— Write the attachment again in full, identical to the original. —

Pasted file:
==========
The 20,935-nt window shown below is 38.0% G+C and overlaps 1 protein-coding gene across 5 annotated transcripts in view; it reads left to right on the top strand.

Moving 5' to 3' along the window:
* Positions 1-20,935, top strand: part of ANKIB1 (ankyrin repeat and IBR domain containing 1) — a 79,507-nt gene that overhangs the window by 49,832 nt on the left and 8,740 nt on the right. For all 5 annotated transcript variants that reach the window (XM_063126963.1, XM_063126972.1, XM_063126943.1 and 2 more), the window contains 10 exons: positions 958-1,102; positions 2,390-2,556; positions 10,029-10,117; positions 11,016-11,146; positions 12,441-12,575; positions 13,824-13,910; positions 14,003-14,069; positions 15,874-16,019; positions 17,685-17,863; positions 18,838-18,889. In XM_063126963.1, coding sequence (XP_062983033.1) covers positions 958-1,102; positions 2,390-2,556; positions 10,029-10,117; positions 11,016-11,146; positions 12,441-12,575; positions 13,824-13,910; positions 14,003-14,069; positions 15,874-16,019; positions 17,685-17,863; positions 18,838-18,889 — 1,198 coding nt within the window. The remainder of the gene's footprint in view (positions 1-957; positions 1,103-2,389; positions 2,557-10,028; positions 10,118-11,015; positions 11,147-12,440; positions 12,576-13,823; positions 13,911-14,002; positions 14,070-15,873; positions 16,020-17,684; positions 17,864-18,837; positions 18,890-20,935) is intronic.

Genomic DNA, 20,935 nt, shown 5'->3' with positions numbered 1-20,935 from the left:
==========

The 20,935-nt window shown below is 38.0% G+C and overlaps 1 protein-coding gene across 5 annotated transcripts in view; it reads left to right on the top strand.

Moving 5' to 3' along the window:
* Positions 1-20,935, top strand: part of ANKIB1 (ankyrin repeat and IBR domain containing 1) — a 79,507-nt gene that overhangs the window by 49,832 nt on the left and 8,740 nt on the right. For all 5 annotated transcript variants that reach the window (XM_063126963.1, XM_063126972.1, XM_063126943.1 and 2 more), the window contains 10 exons: positions 958-1,102; positions 2,390-2,556; positions 10,029-10,117; positions 11,016-11,146; positions 12,441-12,575; positions 13,824-13,910; positions 14,003-14,069; positions 15,874-16,019; positions 17,685-17,863; positions 18,838-18,889. In XM_063126963.1, coding sequence (XP_062983033.1) covers positions 958-1,102; positions 2,390-2,556; positions 10,029-10,117; positions 11,016-11,146; positions 12,441-12,575; positions 13,824-13,910; positions 14,003-14,069; positions 15,874-16,019; positions 17,685-17,863; positions 18,838-18,889 — 1,198 coding nt within the window. The remainder of the gene's footprint in view (positions 1-957; positions 1,103-2,389; positions 2,557-10,028; positions 10,118-11,015; positions 11,147-12,440; positions 12,576-13,823; positions 13,911-14,002; positions 14,070-15,873; positions 16,020-17,684; positions 17,864-18,837; positions 18,890-20,935) is intronic.

Genomic DNA, 20,935 nt, shown 5'->3' with positions numbered 1-20,935 from the left: